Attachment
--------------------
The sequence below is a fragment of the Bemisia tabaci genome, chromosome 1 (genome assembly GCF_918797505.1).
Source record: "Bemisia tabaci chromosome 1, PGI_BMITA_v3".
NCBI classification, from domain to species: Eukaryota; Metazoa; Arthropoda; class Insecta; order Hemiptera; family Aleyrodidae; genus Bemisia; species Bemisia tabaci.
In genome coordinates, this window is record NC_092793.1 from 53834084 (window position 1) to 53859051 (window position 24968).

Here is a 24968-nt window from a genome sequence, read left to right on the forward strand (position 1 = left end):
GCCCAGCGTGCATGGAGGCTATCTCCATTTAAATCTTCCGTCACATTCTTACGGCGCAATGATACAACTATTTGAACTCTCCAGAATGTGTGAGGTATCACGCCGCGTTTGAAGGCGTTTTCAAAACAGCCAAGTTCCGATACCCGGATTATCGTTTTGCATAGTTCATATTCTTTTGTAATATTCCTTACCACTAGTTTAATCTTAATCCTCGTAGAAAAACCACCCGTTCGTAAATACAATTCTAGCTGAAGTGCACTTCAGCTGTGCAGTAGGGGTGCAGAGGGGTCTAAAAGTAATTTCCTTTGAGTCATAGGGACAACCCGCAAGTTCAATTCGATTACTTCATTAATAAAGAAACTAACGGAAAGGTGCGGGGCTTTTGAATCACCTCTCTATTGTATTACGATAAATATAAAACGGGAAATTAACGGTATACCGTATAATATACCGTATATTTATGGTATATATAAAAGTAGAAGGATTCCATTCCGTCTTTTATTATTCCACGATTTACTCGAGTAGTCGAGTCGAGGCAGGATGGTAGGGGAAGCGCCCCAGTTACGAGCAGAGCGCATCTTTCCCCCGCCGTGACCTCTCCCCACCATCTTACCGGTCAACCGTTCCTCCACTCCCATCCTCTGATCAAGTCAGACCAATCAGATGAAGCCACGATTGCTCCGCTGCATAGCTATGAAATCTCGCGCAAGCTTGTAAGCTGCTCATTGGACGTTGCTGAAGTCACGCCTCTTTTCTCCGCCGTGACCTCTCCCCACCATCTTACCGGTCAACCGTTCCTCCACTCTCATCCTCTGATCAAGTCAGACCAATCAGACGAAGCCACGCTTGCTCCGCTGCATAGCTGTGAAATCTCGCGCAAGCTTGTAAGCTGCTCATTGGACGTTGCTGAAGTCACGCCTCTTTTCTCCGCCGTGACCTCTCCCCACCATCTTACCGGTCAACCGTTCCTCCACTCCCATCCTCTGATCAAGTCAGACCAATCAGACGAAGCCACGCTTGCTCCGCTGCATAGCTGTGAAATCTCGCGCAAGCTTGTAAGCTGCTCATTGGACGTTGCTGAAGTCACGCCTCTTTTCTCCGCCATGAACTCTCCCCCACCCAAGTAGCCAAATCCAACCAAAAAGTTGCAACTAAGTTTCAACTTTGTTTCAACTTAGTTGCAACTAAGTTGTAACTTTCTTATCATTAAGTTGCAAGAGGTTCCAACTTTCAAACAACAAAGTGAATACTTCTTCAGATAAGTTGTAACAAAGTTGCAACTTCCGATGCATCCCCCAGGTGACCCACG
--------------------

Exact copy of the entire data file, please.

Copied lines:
The sequence below is a fragment of the Bemisia tabaci genome, chromosome 1 (genome assembly GCF_918797505.1).
Source record: "Bemisia tabaci chromosome 1, PGI_BMITA_v3".
NCBI classification, from domain to species: Eukaryota; Metazoa; Arthropoda; class Insecta; order Hemiptera; family Aleyrodidae; genus Bemisia; species Bemisia tabaci.
In genome coordinates, this window is record NC_092793.1 from 53834084 (window position 1) to 53859051 (window position 24968).

Here is a 24968-nt window from a genome sequence, read left to right on the forward strand (position 1 = left end):
GCCCAGCGTGCATGGAGGCTATCTCCATTTAAATCTTCCGTCACATTCTTACGGCGCAATGATACAACTATTTGAACTCTCCAGAATGTGTGAGGTATCACGCCGCGTTTGAAGGCGTTTTCAAAACAGCCAAGTTCCGATACCCGGATTATCGTTTTGCATAGTTCATATTCTTTTGTAATATTCCTTACCACTAGTTTAATCTTAATCCTCGTAGAAAAACCACCCGTTCGTAAATACAATTCTAGCTGAAGTGCACTTCAGCTGTGCAGTAGGGGTGCAGAGGGGTCTAAAAGTAATTTCCTTTGAGTCATAGGGACAACCCGCAAGTTCAATTCGATTACTTCATTAATAAAGAAACTAACGGAAAGGTGCGGGGCTTTTGAATCACCTCTCTATTGTATTACGATAAATATAAAACGGGAAATTAACGGTATACCGTATAATATACCGTATATTTATGGTATATATAAAAGTAGAAGGATTCCATTCCGTCTTTTATTATTCCACGATTTACTCGAGTAGTCGAGTCGAGGCAGGATGGTAGGGGAAGCGCCCCAGTTACGAGCAGAGCGCATCTTTCCCCCGCCGTGACCTCTCCCCACCATCTTACCGGTCAACCGTTCCTCCACTCCCATCCTCTGATCAAGTCAGACCAATCAGATGAAGCCACGATTGCTCCGCTGCATAGCTATGAAATCTCGCGCAAGCTTGTAAGCTGCTCATTGGACGTTGCTGAAGTCACGCCTCTTTTCTCCGCCGTGACCTCTCCCCACCATCTTACCGGTCAACCGTTCCTCCACTCTCATCCTCTGATCAAGTCAGACCAATCAGACGAAGCCACGCTTGCTCCGCTGCATAGCTGTGAAATCTCGCGCAAGCTTGTAAGCTGCTCATTGGACGTTGCTGAAGTCACGCCTCTTTTCTCCGCCGTGACCTCTCCCCACCATCTTACCGGTCAACCGTTCCTCCACTCCCATCCTCTGATCAAGTCAGACCAATCAGACGAAGCCACGCTTGCTCCGCTGCATAGCTGTGAAATCTCGCGCAAGCTTGTAAGCTGCTCATTGGACGTTGCTGAAGTCACGCCTCTTTTCTCCGCCATGAACTCTCCCCCACCCAAGTAGCCAAATCCAACCAAAAAGTTGCAACTAAGTTTCAACTTTGTTTCAACTTAGTTGCAACTAAGTTGTAACTTTCTTATCATTAAGTTGCAAGAGGTTCCAACTTTCAAACAACAAAGTGAATACTTCTTCAGATAAGTTGTAACAAAGTTGCAACTTCCGATGCATCCCCCAGGTGACCCACG